Boise? They support ECHL pro hockey to the tune of 4000 a night. Not bad. They're a big market, over 200,000 but no necessarily a traditional hockey market. They're off the beaten path too. 4-5 hours away from Tri-Cities, 6-7 away from Spokane and Portland. That's a trek for a divisional rival. The Canadian clubs are minimum 11-12 hours by bus away.

Abbotsford? Sure, it could work at a junior hockey market but they may draw in the 3-4000 range in the 7000 seat facility there. That's if the Giants okay another team moving into their 100-km area. I was told they are looking into the availability of the arena because of the Pacific Coliseum's age and location. Ron Toigo, owner of the Giants, stated publicly that the Giants have lost money over the last few years ($400,000 each year).

But at the end of the day folks, it's about supporting the home team. Like the GM or not, the product on the ice is always good. The sizzle will get better, eventually there'll be upgrades in that department but supporting junior hockey in this market is the only way it will.

Monday, December 29, 2014

Season Turnaround complete as deadline nears

With the club's streak to the .500 mark complete and back in the race for a playoff spot following a 3-13 start to the season, the trick as they lost captain Sam Reinhart and top D-man Rinat Valiev to Team Canada and Team Russia, respectively, at the World Junior Championship, would be to at least roll a .500 record in the 8-games without Reinhart (6 w/o Valiev).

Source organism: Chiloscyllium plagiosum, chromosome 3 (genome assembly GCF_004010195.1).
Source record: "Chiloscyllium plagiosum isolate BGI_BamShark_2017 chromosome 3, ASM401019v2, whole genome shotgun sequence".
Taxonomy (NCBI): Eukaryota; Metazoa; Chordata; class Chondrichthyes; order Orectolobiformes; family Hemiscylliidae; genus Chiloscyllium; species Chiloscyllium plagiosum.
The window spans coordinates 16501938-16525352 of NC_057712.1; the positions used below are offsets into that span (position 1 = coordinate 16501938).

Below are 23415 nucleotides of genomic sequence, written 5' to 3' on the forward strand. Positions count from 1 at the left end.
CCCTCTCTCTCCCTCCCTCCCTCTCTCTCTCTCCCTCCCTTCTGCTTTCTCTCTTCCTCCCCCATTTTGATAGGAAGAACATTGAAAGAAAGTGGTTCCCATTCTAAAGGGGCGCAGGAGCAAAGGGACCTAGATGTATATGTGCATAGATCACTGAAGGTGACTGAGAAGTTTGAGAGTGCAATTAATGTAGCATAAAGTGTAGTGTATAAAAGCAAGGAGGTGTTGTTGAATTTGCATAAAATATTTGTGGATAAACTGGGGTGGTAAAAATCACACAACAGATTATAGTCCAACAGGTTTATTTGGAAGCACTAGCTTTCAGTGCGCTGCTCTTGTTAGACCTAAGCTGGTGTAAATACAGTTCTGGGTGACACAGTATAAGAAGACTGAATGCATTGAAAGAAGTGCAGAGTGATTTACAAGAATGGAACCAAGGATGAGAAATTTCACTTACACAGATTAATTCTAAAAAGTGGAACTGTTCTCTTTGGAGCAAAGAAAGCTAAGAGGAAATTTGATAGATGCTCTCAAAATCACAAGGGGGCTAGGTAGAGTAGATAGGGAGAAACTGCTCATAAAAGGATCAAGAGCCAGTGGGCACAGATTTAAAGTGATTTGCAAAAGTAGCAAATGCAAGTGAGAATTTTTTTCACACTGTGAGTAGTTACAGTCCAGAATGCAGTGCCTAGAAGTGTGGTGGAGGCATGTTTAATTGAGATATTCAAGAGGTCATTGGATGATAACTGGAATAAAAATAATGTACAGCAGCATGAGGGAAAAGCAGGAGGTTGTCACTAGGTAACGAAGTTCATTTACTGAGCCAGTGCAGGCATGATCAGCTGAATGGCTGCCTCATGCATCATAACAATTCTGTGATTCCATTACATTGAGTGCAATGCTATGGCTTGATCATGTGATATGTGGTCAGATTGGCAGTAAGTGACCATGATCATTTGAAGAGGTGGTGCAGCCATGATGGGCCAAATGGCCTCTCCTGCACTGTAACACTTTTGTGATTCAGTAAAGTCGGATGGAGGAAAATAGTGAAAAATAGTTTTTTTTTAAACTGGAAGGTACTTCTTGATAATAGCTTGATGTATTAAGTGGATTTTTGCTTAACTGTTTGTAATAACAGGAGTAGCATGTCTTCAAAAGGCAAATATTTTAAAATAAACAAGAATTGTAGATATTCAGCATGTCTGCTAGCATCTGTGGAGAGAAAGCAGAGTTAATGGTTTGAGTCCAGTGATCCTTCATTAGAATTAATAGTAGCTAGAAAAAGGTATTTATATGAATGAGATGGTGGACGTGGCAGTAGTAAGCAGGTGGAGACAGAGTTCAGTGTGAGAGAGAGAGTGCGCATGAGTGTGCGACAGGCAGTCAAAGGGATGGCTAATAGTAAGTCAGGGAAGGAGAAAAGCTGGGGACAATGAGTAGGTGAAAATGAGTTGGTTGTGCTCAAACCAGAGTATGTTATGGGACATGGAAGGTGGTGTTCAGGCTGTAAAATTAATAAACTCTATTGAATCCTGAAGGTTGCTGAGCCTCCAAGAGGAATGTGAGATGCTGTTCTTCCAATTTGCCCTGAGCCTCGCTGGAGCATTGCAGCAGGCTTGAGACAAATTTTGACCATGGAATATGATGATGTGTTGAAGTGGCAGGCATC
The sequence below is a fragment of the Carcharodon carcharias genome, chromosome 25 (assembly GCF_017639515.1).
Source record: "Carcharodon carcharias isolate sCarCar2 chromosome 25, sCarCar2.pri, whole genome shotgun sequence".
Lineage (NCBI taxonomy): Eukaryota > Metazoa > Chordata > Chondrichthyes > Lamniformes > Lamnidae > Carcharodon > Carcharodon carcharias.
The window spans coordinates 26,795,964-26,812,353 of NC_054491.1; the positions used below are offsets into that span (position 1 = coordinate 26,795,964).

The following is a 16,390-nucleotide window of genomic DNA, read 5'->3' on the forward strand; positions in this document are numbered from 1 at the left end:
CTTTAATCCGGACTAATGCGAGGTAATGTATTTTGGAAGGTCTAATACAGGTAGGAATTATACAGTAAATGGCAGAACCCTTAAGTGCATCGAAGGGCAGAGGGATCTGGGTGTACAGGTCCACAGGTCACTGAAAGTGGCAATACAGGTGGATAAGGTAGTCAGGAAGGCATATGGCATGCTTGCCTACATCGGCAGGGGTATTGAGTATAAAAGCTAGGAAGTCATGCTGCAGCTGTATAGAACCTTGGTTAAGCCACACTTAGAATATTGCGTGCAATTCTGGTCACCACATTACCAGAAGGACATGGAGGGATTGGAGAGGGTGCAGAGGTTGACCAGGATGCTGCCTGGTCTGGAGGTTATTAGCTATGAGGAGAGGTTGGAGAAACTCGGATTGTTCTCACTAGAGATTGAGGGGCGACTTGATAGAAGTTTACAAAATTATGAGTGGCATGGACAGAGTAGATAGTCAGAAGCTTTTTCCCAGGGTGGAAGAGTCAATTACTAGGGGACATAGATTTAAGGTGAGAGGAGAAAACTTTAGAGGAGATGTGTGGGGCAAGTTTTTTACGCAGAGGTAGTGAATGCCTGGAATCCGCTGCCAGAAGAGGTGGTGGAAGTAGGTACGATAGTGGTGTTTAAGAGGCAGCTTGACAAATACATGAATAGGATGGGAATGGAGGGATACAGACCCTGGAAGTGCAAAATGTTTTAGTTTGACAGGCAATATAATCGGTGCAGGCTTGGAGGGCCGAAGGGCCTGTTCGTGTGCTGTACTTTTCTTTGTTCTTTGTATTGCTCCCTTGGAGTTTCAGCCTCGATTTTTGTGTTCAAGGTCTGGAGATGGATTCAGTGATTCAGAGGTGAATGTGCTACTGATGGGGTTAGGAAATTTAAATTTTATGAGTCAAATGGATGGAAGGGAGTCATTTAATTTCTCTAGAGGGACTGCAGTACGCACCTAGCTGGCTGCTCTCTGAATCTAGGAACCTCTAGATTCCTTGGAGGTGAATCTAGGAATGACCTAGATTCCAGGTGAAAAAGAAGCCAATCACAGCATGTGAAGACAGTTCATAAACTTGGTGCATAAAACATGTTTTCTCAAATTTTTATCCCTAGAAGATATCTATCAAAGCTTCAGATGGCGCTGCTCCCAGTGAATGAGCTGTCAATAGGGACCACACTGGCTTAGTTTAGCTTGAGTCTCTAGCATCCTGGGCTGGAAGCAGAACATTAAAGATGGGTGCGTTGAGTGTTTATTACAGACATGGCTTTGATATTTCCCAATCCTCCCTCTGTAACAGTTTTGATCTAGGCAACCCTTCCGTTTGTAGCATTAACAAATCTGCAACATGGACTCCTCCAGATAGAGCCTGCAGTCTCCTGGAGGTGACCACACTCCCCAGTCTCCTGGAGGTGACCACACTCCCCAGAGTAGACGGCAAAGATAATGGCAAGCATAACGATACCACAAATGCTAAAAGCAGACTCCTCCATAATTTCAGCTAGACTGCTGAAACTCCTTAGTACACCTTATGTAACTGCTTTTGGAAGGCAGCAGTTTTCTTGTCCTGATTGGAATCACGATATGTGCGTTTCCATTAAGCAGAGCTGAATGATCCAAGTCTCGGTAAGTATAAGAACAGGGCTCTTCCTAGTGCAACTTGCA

Following a home and home sweep of the Calgary Hitmen, the club is riding a 5-game winning streak - without Reinhart, Valiev and also injuries to D-men Dylan Overdyk and Tanner Faith - and finds themselves not only in a playoff spot but at 3 games above .500, knocking on the door of 2nd-3rd in the Central Division.

1. Kootenay sits at 20-17, 40 pts on the season with 3 key road games against Medicine Hat, Red Deer and Edmonton this week.

2. With a record of 17-4 since Nov 1, a playoff spot is a likelihood now rather than a possibility. Barring a complete collapse of the direction they've been heading, the question now arises to January 10 and being buyers in hopes of making a run come spring.